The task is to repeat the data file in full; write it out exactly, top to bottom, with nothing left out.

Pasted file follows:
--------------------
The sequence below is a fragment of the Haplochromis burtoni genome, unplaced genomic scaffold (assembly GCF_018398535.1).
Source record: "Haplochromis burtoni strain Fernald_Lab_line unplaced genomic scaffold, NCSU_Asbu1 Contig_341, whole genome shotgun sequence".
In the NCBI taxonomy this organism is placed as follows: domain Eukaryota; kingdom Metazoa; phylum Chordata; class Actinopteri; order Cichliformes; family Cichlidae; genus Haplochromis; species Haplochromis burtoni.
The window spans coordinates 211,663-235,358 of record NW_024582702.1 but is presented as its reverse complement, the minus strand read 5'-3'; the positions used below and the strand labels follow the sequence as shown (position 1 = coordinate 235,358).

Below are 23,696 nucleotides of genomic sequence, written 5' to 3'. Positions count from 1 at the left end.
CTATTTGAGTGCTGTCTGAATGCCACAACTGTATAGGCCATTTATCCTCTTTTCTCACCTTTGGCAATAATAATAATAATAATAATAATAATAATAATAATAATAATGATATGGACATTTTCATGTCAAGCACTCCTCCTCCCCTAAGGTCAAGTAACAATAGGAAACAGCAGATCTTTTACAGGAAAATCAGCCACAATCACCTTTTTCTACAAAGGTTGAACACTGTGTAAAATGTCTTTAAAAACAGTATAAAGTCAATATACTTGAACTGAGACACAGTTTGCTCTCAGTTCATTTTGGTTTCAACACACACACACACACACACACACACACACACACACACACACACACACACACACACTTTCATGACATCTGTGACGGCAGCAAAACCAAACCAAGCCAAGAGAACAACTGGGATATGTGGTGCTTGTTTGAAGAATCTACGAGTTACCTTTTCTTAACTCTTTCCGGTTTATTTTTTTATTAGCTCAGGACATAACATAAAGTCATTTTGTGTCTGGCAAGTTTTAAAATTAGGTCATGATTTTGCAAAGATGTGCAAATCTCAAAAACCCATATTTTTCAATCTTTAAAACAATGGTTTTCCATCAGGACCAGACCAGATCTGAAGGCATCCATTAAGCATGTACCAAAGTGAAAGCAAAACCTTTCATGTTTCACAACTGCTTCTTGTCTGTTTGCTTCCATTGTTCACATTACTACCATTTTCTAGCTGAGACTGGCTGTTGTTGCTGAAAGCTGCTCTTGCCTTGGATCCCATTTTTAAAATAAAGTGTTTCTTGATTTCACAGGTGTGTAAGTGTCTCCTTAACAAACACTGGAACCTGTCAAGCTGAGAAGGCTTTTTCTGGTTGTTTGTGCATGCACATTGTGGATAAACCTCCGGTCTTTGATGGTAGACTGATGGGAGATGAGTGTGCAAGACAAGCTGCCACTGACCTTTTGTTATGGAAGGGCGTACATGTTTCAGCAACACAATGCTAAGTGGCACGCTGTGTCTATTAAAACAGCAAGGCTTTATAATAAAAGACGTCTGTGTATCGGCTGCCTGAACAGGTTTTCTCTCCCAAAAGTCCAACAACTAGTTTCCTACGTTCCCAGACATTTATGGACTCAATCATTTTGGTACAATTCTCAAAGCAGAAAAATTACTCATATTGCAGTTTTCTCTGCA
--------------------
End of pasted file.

The sequence below is a fragment of the Haplochromis burtoni genome, unplaced genomic scaffold (assembly GCF_018398535.1).
Source record: "Haplochromis burtoni strain Fernald_Lab_line unplaced genomic scaffold, NCSU_Asbu1 Contig_341, whole genome shotgun sequence".
In the NCBI taxonomy this organism is placed as follows: domain Eukaryota; kingdom Metazoa; phylum Chordata; class Actinopteri; order Cichliformes; family Cichlidae; genus Haplochromis; species Haplochromis burtoni.
The window spans coordinates 211,663-235,358 of record NW_024582702.1 but is presented as its reverse complement, the minus strand read 5'-3'; the positions used below and the strand labels follow the sequence as shown (position 1 = coordinate 235,358).

Below are 23,696 nucleotides of genomic sequence, written 5' to 3'. Positions count from 1 at the left end.
CTATTTGAGTGCTGTCTGAATGCCACAACTGTATAGGCCATTTATCCTCTTTTCTCACCTTTGGCAATAATAATAATAATAATAATAATAATAATAATAATAATAATGATATGGACATTTTCATGTCAAGCACTCCTCCTCCCCTAAGGTCAAGTAACAATAGGAAACAGCAGATCTTTTACAGGAAAATCAGCCACAATCACCTTTTTCTACAAAGGTTGAACACTGTGTAAAATGTCTTTAAAAACAGTATAAAGTCAATATACTTGAACTGAGACACAGTTTGCTCTCAGTTCATTTTGGTTTCAACACACACACACACACACACACACACACACACACACACACACACACACACACACACTTTCATGACATCTGTGACGGCAGCAAAACCAAACCAAGCCAAGAGAACAACTGGGATATGTGGTGCTTGTTTGAAGAATCTACGAGTTACCTTTTCTTAACTCTTTCCGGTTTATTTTTTTATTAGCTCAGGACATAACATAAAGTCATTTTGTGTCTGGCAAGTTTTAAAATTAGGTCATGATTTTGCAAAGATGTGCAAATCTCAAAAACCCATATTTTTCAATCTTTAAAACAATGGTTTTCCATCAGGACCAGACCAGATCTGAAGGCATCCATTAAGCATGTACCAAAGTGAAAGCAAAACCTTTCATGTTTCACAACTGCTTCTTGTCTGTTTGCTTCCATTGTTCACATTACTACCATTTTCTAGCTGAGACTGGCTGTTGTTGCTGAAAGCTGCTCTTGCCTTGGATCCCATTTTTAAAATAAAGTGTTTCTTGATTTCACAGGTGTGTAAGTGTCTCCTTAACAAACACTGGAACCTGTCAAGCTGAGAAGGCTTTTTCTGGTTGTTTGTGCATGCACATTGTGGATAAACCTCCGGTCTTTGATGGTAGACTGATGGGAGATGAGTGTGCAAGACAAGCTGCCACTGACCTTTTGTTATGGAAGGGCGTACATGTTTCAGCAACACAATGCTAAGTGGCACGCTGTGTCTATTAAAACAGCAAGGCTTTATAATAAAAGACGTCTGTGTATCGGCTGCCTGAACAGGTTTTCTCTCCCAAAAGTCCAACAACTAGTTTCCTACGTTCCCAGACATTTATGGACTCAATCATTTTGGTACAATTCTCAAAGCAGAAAAATTACTCATATTGCAGTTTTCTCTGCA